Schumer: Use leftover Sandy relief money to fix NYC rail tunnels

Schumer: Use leftover Sandy relief money to fix NYC rail tunnels

Sen. Charles Schumer (D-N.Y.) is urging the federal government to use $550 million worth of leftover Hurricane Sandy relief money to fix Amtrak and commuter rail tunnels in New York City that were damaged during the storm. 

Problems with rail tunnels in the New York City area have emerged as a political issue as New Jersey Gov. Chris Christie (R), who cancelled an earlier proposal to build a new tunnel between New York and New Jersey, runs for president. 

Schumer, a top ranking Senate Democrat, said unobligated Hurricane Sandy relief could be used to help pay for repairs to Amtrak's East River Tunnels, which carry trains between Manhattan and Queens under the city's East River. 

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"As you know, the East River Tunnels are vital to the New York State and regional economies," he wrote in letter to Federal Transport Administration (FTA) Secretary Anthony FoxxAnthony Renard FoxxWeek ahead in tech: Lawmakers turn focus to self-driving cars Six contenders to be Uber's new CEO Obama’s Transportation chief given Super Bowl tickets by Hollywood studio exec MORE and Federal Emergency Management Agency (FEMA) Chief Craig Fugate. 

"They link New York's Penn Station with destinations north and east including Amtrak's service to Boston as well as all of the Long Island Rail Road's (LIRR) service and they provide a vital connection for New Jersey Transit (NJT) trains to access Sunnyside Yards," Schumer continued. 

The New York senator said the use of Hurricane Sandy funds to fix the East River Tunnels would be justified because the critical rail link was badly damaged during the 2012 storm. 

"During Hurricane Sandy, two of the four tubes under the East River were badly damaged and are in desperate need of immediate repairs," he wrote. 

"Amtrak has planned an aggressive schedule to repair these tunnels and has worked with the MTA [Maryland Transit Administration] to ensure that the work is done in concert with the needed work for the East Side Access project in order to minimize delays, congestion, and the impact on commuters," he continued. "Unfortunately, a recent preliminary decision by the U.S. District Court to cap Amtrak's insurance settlement could delay Amtrak's repair plans and subsequently put the project schedules for both East Side Access and the East River Tunnel repairs in jeopardy." 

Schumer said the shortfall in money to fix the East River Tunnels "could cause Amtrak to delay their project for a number of years until the appeal process can be resolved" and could also lead to "increasingly frequent service outages and lengthy delays in the tunnels themselves, which could be hugely detrimental to the LIRR, the MTA, and NJT.

"This is simply unacceptable, both projects –the repair of the East River Tubes and the East Side Access project— are simply too important to Long Island, NYC, New Jersey and all of the New York metro region to be placed into jeopardy," he wrote. 

"Therefore, I urge you to work closely to quickly release the necessary funds to cover Amtrak's shortfall from the unobligated Sandy Relief funds currently being held at FTA as well as from other sources of FEMA storm recovery funds available so that their East River Tunnel repair project and East Side Access can move forward as planned," Schumer continued.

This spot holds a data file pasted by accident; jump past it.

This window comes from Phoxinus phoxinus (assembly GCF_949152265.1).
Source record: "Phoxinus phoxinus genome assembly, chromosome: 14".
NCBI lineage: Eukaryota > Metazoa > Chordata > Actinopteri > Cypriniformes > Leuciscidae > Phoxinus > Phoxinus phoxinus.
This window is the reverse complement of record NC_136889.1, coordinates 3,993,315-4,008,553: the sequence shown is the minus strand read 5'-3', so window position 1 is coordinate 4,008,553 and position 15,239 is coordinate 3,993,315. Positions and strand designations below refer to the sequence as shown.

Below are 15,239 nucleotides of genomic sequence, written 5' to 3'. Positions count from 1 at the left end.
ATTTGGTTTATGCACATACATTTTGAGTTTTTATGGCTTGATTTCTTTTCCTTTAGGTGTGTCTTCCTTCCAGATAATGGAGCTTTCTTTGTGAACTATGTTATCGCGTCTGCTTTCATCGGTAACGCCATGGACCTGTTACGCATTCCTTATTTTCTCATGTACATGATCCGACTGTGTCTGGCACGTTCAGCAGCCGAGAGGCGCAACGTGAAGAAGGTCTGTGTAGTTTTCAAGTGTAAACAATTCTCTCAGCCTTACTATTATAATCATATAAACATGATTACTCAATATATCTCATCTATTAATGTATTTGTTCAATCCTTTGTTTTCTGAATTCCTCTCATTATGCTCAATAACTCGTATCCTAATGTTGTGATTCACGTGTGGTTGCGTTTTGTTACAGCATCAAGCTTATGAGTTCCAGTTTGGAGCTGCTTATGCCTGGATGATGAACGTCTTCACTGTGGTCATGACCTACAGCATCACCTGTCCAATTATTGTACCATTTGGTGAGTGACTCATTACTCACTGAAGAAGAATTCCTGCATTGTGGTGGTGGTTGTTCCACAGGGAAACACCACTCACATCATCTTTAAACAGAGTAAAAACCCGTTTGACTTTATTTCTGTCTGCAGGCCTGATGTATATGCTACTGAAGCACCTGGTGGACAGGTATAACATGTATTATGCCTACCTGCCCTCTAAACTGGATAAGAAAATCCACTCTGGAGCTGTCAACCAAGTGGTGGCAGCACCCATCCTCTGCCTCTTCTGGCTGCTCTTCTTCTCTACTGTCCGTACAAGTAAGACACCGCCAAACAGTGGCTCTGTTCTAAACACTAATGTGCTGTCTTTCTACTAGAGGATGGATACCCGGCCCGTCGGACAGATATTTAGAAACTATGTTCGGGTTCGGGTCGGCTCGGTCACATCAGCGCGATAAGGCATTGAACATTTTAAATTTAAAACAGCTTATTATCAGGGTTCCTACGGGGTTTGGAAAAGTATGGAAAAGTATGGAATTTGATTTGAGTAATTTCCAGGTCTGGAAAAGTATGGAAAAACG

The separate rail project that was cancelled by Christie in 2010 involved tunnels that would have carried Amtrak and commuter rail trains between New York and New Jersey under the Hudson River. 

Killing the earlier rail tunnel, known as the Access to the Region's Core (ARC) project, was one of Christie's first high-profile decisions after he was elected in 2009 in a surprise win over then-New Jersey Gov. Jon Corzine, a Democrat.

The project was originally projected to cost $8.7 billion, but it faced cost overruns. When Christie canceled it, the price tag was up to $11 billion. 

Christie cast the decision at the time as an example of the type of fiscal responsibility that he promised voters in the Garden State when they elected him governor. 

Christie allies have noted that canceled rail tunnel would not have carried trains to New York's Penn Station, which is the home of Amtrak and most commuter rail trains in the city. 

Christie met recently with FTA's Secretary Foxx to discuss funding for a new plan from Amtrak to build more train tunnels between New York and New Jersey. 

The duo, along with New Jersey Sen. Bob Menendez (D) and Cory BookerCory Anthony BookerChris Murphy’s profile rises with gun tragedies Lawmakers target third-party ticket websites Overnight Health Care: Trump unhappy with Price over private jet use | Trump to allow insurance plans to be sold across state lines | Dems want probe into ObamaCare website shutdowns MORE (D), pledged to work together to increase rail capacity between New York and New Jersey. 

"Transit across the Hudson River carries an enormous and increasing share of this region's workforce and economy, and it is clear that something must be done, and done now, as commuters continue to endure serious daily challenges that come with an aging infrastructure," Foxx and the lawmakers said in a joint statement after the meeting earlier this month. 

“We had a substantive and productive meeting today and all of us are committed to working together on a path forward on this critical project," the joint statement continued. "Sen. Booker, Sen. Menendez, and Gov. Christie will work with Secretary Foxx to obtain a substantial Federal grant contribution toward the Hudson River tunnels. In addition to grants, we will also work on other funding and financing options."